111: that it does not use "long long":
  112: 
  113: env ac_cv_sizeof_long_long=0 ./configure
  114: 
  115: 
  116: 			Cross-Installation
  117: 
  118: You need a cross-compilation toolchain for your target including gcc
  119: (2.0 or later).
  120: 
  121: The first step in cross-installation is the cross-configuration.  A
  122: few tests made by the configure script do not work in a
  123: cross-compilation situation. You have to provide the results of these
  124: tests by hand. E.g., if you compile for a 386 architecture processor:
  125: 
  126: env ac_cv_sizeof_char_p=4 ac_cv_sizeof_char=1 ac_cv_sizeof_short=2 ac_cv_sizeof_int=4 ac_cv_sizeof_long=4 ac_cv_sizeof_long_long=8 ac_cv_sizeof_intptr_t=4 ac_cv_sizeof_int128_t=0 ac_cv_c_bigendian=no ./configure
  127: 
  128: The ac_cv_sizeof_... variables give the sizes of various C types;
  129: ac_cv_sizeof_char_p is the same as "sizeof(char*)" in C code. The
  130: ac_cv_c_bigendian variable gives the byte order.
  131: 
  132: After the cross-configuration you type
  133: 
  134: make gforths
  135: 
  136: This produces the gforth engines for the target.
  137: 
  138: The next step is to transfer everything to the target; on the target,
  139: you do
  140: 
  141: make
  142: 
  143: to complete building gforth.  If you do not have a make on the target,
  144: run
  145: 
  146: make -n
  147: 
  148: on the host; manually execute on the target the last command output by
  149: "make -n" (GFORTHD=...); the other commands output by "make -n" are
  150: not necessary unless you have changed the Gforth sources.  You can
  151: then check and benchmark Gforth with
  152: 
  153: make check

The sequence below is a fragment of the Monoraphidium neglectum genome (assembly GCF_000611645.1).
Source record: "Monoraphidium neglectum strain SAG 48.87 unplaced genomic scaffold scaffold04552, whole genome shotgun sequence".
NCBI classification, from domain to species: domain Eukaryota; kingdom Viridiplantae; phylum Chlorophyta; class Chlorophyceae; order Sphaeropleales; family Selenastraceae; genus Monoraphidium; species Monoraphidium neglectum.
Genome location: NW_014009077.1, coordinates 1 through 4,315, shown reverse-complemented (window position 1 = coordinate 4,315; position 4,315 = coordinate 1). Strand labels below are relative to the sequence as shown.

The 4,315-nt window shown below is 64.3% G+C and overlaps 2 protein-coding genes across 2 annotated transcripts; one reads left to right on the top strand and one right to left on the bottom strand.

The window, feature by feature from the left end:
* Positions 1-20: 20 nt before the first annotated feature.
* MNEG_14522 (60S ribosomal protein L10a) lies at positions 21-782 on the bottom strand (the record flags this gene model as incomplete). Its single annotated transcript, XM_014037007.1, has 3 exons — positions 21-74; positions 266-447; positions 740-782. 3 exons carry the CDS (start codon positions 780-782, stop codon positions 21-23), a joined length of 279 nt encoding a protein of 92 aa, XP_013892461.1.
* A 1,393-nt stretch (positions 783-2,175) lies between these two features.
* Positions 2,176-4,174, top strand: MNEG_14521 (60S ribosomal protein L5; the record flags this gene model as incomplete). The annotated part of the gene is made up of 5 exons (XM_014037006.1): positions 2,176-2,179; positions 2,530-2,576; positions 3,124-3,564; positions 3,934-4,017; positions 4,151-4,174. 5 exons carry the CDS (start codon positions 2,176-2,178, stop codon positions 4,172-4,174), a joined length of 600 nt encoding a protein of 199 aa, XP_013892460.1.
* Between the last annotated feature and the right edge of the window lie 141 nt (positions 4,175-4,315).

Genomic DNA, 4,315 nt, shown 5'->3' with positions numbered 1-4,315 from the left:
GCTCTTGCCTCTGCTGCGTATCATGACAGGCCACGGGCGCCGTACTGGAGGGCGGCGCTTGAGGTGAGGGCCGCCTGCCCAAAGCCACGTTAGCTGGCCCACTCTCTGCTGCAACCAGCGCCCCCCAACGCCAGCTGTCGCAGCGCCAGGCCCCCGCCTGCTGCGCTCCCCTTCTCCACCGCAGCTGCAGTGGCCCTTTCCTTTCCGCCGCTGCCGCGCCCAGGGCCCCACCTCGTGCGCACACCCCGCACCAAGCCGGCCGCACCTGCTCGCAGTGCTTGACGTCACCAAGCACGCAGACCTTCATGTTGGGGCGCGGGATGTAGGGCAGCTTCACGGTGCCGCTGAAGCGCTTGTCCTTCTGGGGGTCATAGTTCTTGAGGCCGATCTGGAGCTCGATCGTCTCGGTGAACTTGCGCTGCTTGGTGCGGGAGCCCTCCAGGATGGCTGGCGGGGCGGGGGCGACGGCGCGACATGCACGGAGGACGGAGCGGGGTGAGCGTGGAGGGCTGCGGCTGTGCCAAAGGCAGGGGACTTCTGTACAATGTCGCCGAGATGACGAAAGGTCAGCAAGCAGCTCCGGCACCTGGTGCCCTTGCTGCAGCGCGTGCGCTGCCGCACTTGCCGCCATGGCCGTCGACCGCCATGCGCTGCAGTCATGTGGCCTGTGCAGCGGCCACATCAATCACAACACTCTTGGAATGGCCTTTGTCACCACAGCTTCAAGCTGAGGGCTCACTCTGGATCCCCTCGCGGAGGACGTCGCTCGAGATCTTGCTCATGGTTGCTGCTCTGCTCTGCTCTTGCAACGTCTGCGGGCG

154: make bench
  155: 
  156: or equivalent.  Finally, perform
  157: 
  158: make install
  159: 
  160: or the equivalent commands on the target.
  161: 
  162: 
  163: 		Preloading installation-specific code
  164: 
  165: If you want to have some installation-specific files loaded when
  166: Gforth starts (e.g., an assembler for your processor), put commands
  167: for loading them into /usr/local/share/gforth/site-forth/siteinit.fs
  168: (if the commands work for all architectures) or
  169: /usr/local/lib/gforth/site-forth/siteinit.fs (for
  170: architecture-specific commands);
  171: /usr/local/lib/gforth/site-forth/siteinit.fs takes precedence if both
  172: files are present (unless you change the search path). The file names
  173: given above are the defaults; if you have changed the prefix, you have
  174: to replace "/usr/local" in these names with your prefix.
  175: 
  176: By default, the installation procedure creates an empty
  177: /usr/local/share/gforth/site-forth/siteinit.fs if there is no such
  178: file.
  179: 
  180: If you change the siteinit.fs file, you should run "make install"
  181: again for the changes to take effect (Actually, the part of "make
  182: install" starting with "rm gforth.fi" is sufficient).
  183: 
  184: 
  185: 		Multiple Versions and Deinstallation
  186: 
  187: Several versions of Gforth can be installed and used at the same
  188: time. Version `foo' can be invoked with `gforth-foo'. We recommend to
  189: keep the old version for some time after a new one has been installed.
  190: 
  191: You can deinstall this version of Gforth with 'make uninstall' and
  192: version foo with 'make uninstall VERSION=foo'. 'make uninstall' also
  193: tells you how to uninstall Gforth completely.
  194: 
  195: 
  196: 		Installing Info Files
  197: 
  198: Info is the GNU project on-line documentation format. You can read
  199: info files either from within Emacs (Ctrl-h i) or using the
  200: stand-alone Info reader, 'info'.
  201: 
  202: If you use the default install root of '/usr/local' then the info
  203: files will be installed in '/usr/local/info'.
  204: 
  205: Many GNU/Linux distributions are set up to put all of their
  206: documentation in '/usr/info', in which case you might have to do a
  207: couple of things to get your environment set up to accommodate files
  208: in both areas:
  209: 
  210: 1. Add an INFOPATH environment variable. The easiest place to do
  211: this is '/etc/profile', right next to PATH and MANPATH:
  212: 
  213: INFOPATH=/usr/local/info:/usr/info
  214: 
  215: 2. Create a file called 'dir' in 'usr/local/info'. Use the file
  216: '/usr/info/dir' as a template. You can add the line for gforth
  217: manually, or use '/sbin/install-info' (man install-info for details).
  218: